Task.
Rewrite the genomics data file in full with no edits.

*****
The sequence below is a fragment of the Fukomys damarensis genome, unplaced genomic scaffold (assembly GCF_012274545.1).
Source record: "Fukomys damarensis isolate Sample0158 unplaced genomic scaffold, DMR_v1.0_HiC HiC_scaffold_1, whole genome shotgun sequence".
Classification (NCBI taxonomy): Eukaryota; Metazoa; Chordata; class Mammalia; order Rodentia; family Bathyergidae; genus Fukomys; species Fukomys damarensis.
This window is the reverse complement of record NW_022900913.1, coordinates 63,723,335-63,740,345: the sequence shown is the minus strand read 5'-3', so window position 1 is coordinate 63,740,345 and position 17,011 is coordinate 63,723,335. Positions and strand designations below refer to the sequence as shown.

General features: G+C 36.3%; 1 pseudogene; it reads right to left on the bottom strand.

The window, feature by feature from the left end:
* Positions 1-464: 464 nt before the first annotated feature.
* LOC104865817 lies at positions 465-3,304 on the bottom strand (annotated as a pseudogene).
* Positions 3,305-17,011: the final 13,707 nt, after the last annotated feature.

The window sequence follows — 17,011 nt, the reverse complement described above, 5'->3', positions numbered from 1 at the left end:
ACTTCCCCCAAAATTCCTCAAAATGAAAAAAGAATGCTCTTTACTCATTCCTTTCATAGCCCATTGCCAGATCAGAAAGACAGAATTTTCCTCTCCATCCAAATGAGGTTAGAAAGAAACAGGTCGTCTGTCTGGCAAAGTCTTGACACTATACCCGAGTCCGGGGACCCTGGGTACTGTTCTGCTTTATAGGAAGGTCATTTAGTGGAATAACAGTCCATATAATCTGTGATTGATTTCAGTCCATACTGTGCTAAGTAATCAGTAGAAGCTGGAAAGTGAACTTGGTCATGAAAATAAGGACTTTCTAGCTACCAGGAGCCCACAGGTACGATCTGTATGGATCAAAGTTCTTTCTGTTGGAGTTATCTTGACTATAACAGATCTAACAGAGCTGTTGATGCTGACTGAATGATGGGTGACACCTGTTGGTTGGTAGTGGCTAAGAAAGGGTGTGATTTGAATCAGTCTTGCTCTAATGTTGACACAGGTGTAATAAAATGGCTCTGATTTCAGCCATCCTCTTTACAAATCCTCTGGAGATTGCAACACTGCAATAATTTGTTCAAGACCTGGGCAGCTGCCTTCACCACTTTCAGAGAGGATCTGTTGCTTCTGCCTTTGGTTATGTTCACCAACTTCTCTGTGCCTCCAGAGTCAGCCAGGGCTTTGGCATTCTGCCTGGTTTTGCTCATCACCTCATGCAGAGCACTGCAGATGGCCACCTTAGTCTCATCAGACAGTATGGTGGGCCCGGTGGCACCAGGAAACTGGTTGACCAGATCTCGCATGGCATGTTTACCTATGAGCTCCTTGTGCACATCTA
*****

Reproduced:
The sequence below is a fragment of the Fukomys damarensis genome, unplaced genomic scaffold (assembly GCF_012274545.1).
Source record: "Fukomys damarensis isolate Sample0158 unplaced genomic scaffold, DMR_v1.0_HiC HiC_scaffold_1, whole genome shotgun sequence".
Classification (NCBI taxonomy): Eukaryota; Metazoa; Chordata; class Mammalia; order Rodentia; family Bathyergidae; genus Fukomys; species Fukomys damarensis.
This window is the reverse complement of record NW_022900913.1, coordinates 63,723,335-63,740,345: the sequence shown is the minus strand read 5'-3', so window position 1 is coordinate 63,740,345 and position 17,011 is coordinate 63,723,335. Positions and strand designations below refer to the sequence as shown.

General features: G+C 36.3%; 1 pseudogene; it reads right to left on the bottom strand.

The window, feature by feature from the left end:
* Positions 1-464: 464 nt before the first annotated feature.
* LOC104865817 lies at positions 465-3,304 on the bottom strand (annotated as a pseudogene).
* Positions 3,305-17,011: the final 13,707 nt, after the last annotated feature.

The window sequence follows — 17,011 nt, the reverse complement described above, 5'->3', positions numbered from 1 at the left end:
ACTTCCCCCAAAATTCCTCAAAATGAAAAAAGAATGCTCTTTACTCATTCCTTTCATAGCCCATTGCCAGATCAGAAAGACAGAATTTTCCTCTCCATCCAAATGAGGTTAGAAAGAAACAGGTCGTCTGTCTGGCAAAGTCTTGACACTATACCCGAGTCCGGGGACCCTGGGTACTGTTCTGCTTTATAGGAAGGTCATTTAGTGGAATAACAGTCCATATAATCTGTGATTGATTTCAGTCCATACTGTGCTAAGTAATCAGTAGAAGCTGGAAAGTGAACTTGGTCATGAAAATAAGGACTTTCTAGCTACCAGGAGCCCACAGGTACGATCTGTATGGATCAAAGTTCTTTCTGTTGGAGTTATCTTGACTATAACAGATCTAACAGAGCTGTTGATGCTGACTGAATGATGGGTGACACCTGTTGGTTGGTAGTGGCTAAGAAAGGGTGTGATTTGAATCAGTCTTGCTCTAATGTTGACACAGGTGTAATAAAATGGCTCTGATTTCAGCCATCCTCTTTACAAATCCTCTGGAGATTGCAACACTGCAATAATTTGTTCAAGACCTGGGCAGCTGCCTTCACCACTTTCAGAGAGGATCTGTTGCTTCTGCCTTTGGTTATGTTCACCAACTTCTCTGTGCCTCCAGAGTCAGCCAGGGCTTTGGCATTCTGCCTGGTTTTGCTCATCACCTCATGCAGAGCACTGCAGATGGCCACCTTAGTCTCATCAGACAGTATGGTGGGCCCGGTGGCACCAGGAAACTGGTTGACCAGATCTCGCATGGCATGTTTACCTATGAGCTCCTTGTGCACATCTA